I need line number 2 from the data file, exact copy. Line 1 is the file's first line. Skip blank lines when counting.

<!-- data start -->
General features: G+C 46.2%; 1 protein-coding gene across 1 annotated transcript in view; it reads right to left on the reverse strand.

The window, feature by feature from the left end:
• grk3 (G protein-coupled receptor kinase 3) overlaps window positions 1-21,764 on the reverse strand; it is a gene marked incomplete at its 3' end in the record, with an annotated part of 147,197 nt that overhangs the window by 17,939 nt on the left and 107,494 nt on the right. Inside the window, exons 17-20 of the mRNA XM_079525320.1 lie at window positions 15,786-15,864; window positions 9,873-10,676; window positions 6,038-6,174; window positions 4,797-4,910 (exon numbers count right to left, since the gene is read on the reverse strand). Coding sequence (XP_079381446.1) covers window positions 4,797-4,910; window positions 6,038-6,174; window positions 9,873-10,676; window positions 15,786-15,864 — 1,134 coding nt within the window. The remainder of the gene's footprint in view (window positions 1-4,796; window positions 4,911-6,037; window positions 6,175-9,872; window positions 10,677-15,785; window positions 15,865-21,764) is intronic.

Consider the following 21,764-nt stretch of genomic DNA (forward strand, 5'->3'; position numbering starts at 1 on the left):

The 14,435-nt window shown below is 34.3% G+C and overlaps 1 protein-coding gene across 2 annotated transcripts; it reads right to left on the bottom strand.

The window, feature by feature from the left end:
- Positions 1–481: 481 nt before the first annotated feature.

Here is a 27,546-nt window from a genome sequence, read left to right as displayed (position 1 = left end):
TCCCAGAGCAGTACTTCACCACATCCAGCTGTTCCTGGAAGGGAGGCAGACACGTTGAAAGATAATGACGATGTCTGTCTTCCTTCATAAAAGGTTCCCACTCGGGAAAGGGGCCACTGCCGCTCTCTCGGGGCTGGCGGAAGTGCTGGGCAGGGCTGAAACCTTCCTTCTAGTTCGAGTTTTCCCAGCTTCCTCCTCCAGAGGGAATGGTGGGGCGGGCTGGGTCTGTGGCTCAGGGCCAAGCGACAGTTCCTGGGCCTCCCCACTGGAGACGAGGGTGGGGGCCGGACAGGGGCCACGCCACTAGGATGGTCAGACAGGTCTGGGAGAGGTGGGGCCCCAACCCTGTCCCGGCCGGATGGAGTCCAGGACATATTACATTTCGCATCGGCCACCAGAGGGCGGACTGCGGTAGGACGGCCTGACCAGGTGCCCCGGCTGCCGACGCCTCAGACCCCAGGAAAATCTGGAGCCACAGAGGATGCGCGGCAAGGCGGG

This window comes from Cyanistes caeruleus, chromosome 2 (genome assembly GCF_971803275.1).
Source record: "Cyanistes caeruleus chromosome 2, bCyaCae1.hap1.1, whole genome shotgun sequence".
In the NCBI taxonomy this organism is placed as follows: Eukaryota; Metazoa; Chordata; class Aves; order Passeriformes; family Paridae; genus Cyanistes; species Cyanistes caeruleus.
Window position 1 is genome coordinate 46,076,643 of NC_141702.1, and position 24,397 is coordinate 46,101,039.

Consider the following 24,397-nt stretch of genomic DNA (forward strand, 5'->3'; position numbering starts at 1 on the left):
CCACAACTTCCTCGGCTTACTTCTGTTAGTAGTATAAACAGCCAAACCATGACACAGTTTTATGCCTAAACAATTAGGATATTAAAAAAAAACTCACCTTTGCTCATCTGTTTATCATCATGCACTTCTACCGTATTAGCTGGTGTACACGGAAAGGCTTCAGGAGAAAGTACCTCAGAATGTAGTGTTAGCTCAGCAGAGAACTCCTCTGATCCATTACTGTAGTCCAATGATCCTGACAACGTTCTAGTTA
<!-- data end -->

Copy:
The window, feature by feature from the left end: